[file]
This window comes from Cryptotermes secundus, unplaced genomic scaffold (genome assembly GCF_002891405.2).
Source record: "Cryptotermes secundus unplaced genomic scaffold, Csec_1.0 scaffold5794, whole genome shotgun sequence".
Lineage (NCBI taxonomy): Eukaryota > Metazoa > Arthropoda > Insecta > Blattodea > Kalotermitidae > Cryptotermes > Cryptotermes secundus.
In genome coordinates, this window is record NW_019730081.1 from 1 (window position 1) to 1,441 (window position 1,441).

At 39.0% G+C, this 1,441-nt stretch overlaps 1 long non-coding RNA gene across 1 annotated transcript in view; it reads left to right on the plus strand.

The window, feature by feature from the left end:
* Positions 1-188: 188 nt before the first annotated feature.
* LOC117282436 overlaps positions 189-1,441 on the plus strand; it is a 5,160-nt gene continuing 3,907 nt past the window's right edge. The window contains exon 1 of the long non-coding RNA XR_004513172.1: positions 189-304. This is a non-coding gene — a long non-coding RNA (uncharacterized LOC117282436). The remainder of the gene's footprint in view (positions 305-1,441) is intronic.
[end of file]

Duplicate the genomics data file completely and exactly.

This window comes from Cryptotermes secundus, unplaced genomic scaffold (genome assembly GCF_002891405.2).
Source record: "Cryptotermes secundus unplaced genomic scaffold, Csec_1.0 scaffold5794, whole genome shotgun sequence".
Lineage (NCBI taxonomy): Eukaryota > Metazoa > Arthropoda > Insecta > Blattodea > Kalotermitidae > Cryptotermes > Cryptotermes secundus.
In genome coordinates, this window is record NW_019730081.1 from 1 (window position 1) to 1,441 (window position 1,441).

At 39.0% G+C, this 1,441-nt stretch overlaps 1 long non-coding RNA gene across 1 annotated transcript in view; it reads left to right on the plus strand.

The window, feature by feature from the left end:
* Positions 1-188: 188 nt before the first annotated feature.
* LOC117282436 overlaps positions 189-1,441 on the plus strand; it is a 5,160-nt gene continuing 3,907 nt past the window's right edge. The window contains exon 1 of the long non-coding RNA XR_004513172.1: positions 189-304. This is a non-coding gene — a long non-coding RNA (uncharacterized LOC117282436). The remainder of the gene's footprint in view (positions 305-1,441) is intronic.